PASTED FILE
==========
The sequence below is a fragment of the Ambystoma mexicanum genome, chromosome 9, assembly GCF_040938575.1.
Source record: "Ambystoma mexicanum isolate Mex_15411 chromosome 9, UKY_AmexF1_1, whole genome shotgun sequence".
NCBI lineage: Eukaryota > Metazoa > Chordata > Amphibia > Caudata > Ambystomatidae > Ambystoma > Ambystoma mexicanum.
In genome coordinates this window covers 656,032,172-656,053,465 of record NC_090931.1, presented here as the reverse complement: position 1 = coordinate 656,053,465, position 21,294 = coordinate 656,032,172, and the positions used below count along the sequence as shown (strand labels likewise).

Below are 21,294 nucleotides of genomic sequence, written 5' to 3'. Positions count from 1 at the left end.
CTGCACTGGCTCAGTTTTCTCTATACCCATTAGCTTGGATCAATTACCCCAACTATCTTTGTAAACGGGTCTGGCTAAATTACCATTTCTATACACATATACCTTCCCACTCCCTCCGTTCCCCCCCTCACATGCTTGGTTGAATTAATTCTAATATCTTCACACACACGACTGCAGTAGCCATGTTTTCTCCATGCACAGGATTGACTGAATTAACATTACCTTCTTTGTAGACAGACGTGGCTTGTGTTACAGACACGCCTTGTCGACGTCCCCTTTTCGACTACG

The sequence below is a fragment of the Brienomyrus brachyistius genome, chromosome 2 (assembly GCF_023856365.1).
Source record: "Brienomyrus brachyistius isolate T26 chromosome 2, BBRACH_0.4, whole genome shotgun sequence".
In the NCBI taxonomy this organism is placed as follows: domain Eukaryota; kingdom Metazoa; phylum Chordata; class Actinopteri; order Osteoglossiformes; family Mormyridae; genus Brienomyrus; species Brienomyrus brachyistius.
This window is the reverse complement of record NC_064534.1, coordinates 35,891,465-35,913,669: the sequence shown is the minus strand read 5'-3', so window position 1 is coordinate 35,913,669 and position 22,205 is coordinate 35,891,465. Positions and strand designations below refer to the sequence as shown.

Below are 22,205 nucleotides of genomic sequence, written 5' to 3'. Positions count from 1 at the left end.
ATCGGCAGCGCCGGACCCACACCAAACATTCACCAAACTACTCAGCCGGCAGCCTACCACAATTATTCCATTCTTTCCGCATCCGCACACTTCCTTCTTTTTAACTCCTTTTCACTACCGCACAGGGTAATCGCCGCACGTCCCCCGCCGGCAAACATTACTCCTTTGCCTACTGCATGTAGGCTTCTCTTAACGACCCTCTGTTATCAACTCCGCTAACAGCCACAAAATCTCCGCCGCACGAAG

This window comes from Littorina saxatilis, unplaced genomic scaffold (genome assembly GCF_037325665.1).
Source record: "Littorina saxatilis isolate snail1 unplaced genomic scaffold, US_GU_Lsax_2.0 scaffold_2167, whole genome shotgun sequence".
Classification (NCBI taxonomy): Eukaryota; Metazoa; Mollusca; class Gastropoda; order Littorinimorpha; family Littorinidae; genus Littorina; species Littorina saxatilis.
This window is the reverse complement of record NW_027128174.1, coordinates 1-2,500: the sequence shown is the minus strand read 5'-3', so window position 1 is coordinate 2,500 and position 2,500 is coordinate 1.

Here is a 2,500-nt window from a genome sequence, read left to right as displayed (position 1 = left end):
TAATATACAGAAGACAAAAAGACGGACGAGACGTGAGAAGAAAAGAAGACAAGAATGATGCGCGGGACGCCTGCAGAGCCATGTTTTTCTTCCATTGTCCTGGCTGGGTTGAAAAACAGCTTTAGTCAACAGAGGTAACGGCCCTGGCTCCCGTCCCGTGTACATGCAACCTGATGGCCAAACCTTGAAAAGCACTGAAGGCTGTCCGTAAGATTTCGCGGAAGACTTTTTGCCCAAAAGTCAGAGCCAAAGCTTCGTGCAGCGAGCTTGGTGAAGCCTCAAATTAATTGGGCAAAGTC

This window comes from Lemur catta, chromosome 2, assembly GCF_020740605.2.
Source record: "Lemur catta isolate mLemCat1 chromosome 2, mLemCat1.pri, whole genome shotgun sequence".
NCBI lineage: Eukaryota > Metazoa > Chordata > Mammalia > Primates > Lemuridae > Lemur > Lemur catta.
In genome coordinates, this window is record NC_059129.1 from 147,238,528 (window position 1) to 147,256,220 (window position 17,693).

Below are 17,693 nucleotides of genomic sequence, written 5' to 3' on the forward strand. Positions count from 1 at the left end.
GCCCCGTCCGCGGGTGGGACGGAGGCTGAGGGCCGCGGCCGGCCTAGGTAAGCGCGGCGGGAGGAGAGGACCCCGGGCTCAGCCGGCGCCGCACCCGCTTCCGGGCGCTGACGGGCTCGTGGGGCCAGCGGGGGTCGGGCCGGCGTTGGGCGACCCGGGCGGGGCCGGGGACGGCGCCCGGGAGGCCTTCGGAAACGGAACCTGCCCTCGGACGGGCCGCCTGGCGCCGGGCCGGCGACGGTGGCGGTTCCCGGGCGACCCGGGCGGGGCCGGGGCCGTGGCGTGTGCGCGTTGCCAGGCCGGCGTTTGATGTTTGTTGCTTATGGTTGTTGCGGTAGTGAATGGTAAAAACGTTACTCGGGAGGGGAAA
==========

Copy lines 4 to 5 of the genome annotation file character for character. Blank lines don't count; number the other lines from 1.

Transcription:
In genome coordinates this window covers 656,032,172-656,053,465 of record NC_090931.1, presented here as the reverse complement: position 1 = coordinate 656,053,465, position 21,294 = coordinate 656,032,172, and the positions used below count along the sequence as shown (strand labels likewise).

Below are 21,294 nucleotides of genomic sequence, written 5' to 3'. Positions count from 1 at the left end.